24th January 2019

NEW PROCESS PRINTS ON NANOMATERIALS

Researchers at Missouri University of Science & Technology have developed a method to print high-resolution images on nanoscale materials. The process uses a ‘no-ink’ method that reproduces very fine detail.

The print features are visible only with the aid of a high-powered electron microscope. The researchers illustrated their ‘no-ink’ printing method by reproducing the Missouri S&T athletic logo on a nanometer-scale surface.

The technique involves the use of thin sandwiches of nanometer-scale metal-dielectric materials known as metamaterials that interact with light in ways not seen in nature. Experimenting with the interplay of white light on sandwich-like structures, or plasmonic interfaces, the researchers developed what they call “a simple but efficient structural color printing platform” at the nanometer-scale level. They believe the process holds promise for future applications, including nanoscale visual arts, security marking and information storage.

The researchers’ printing surface consists of a sandwich-like structure made up of two thin films of silver separated by a ‘spacer’ film of silica. The top layer of silver film is 25 nanometers thick and is punctured with tiny holes created by a microfabrication process known as focused ion beam milling.

The bottom layer of silver is four times thicker than the top layer but still minuscule at 100 nanometers. Between the top and bottom films lies a 45-nanometer silica dielectric spacer. The researchers created a scaled-down template of the university’s athletic logo and drilled out tiny perforations on the top layer of the metamaterial structure.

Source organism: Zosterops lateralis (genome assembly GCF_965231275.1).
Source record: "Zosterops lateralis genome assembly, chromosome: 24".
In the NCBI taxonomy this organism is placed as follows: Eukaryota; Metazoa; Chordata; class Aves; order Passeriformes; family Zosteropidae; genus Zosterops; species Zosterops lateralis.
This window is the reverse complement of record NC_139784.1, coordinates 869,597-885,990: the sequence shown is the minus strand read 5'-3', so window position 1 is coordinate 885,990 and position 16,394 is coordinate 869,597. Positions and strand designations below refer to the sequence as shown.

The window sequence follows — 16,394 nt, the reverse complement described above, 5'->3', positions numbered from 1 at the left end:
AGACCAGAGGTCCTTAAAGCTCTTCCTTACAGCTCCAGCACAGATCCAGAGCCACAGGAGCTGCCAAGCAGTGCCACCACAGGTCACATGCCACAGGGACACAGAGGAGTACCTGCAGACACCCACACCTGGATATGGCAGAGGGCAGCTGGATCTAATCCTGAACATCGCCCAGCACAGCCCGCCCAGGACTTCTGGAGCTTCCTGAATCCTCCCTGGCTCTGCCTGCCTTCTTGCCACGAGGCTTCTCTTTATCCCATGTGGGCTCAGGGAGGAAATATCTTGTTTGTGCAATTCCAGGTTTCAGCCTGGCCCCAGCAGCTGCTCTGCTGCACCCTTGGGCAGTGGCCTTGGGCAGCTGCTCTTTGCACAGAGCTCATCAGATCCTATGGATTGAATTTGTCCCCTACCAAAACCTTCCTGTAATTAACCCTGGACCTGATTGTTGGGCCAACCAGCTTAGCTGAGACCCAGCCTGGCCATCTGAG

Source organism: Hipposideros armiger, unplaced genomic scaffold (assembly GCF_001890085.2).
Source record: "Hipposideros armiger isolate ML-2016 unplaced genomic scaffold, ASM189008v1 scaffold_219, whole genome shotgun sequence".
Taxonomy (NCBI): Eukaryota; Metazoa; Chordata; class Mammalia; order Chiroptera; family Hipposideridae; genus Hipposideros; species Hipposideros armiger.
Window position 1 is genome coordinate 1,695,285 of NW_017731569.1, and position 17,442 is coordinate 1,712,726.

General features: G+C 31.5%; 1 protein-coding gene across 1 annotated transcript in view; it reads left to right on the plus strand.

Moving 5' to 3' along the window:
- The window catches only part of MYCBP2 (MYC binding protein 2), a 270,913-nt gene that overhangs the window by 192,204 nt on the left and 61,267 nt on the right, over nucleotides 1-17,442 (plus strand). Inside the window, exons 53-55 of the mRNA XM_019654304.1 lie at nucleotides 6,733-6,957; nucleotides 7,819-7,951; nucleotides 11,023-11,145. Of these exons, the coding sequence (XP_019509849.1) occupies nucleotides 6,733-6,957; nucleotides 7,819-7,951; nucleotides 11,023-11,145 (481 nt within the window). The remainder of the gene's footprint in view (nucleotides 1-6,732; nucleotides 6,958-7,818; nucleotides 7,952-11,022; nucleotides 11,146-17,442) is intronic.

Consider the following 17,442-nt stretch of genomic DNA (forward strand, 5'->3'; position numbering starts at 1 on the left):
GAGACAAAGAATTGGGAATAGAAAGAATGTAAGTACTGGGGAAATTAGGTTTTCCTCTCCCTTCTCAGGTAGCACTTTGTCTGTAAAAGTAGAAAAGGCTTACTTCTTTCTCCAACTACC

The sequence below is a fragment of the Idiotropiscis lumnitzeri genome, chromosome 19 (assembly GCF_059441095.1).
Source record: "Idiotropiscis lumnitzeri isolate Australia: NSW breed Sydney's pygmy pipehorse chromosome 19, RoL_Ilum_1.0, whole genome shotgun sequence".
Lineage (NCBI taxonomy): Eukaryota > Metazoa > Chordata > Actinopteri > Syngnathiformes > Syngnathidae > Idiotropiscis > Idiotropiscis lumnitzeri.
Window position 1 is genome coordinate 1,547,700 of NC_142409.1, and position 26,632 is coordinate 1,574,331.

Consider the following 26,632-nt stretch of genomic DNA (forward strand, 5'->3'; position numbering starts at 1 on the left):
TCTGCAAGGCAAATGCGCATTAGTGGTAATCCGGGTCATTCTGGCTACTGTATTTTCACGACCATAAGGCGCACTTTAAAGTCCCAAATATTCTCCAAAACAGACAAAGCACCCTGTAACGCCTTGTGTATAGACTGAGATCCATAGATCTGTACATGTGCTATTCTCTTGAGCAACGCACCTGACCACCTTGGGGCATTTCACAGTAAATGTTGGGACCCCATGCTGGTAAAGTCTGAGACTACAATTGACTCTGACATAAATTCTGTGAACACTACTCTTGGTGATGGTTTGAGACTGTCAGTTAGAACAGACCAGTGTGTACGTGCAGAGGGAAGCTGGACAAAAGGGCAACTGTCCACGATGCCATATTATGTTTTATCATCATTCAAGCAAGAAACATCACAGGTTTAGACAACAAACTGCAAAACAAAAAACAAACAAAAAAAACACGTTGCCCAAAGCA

Under a scanning electron microscope, the template looks like a needlepoint pattern of the logo. The researchers then beamed light through the holes to create the logo using no ink – only the interaction of the materials and light.

By adjusting the hole size of the top layer, light at the desired frequency was beamed into the material with a perfect absorption. This allowed researchers to create different colors in the reflected light and thereby accurately reproduce the S&T athletic logo with nanoscale color palettes. The researchers further adjusted the holes to alter the logo’s official green and gold color scheme to introduce four new colors (an orange ampersand, magenta S and T, cyan pickaxe symbol and navy blue ‘Missouri’).

“To reproduce a colourful artwork with our nanoscale color palettes, we replaced different areas in the original image with different nanostructures with specified hole sizes to represent various visible colors,” says Dr. Xiaodong Yang, an assistant professor at Missouri S&T. “We chose the athletic logo to fill that need.”

www.mst.edu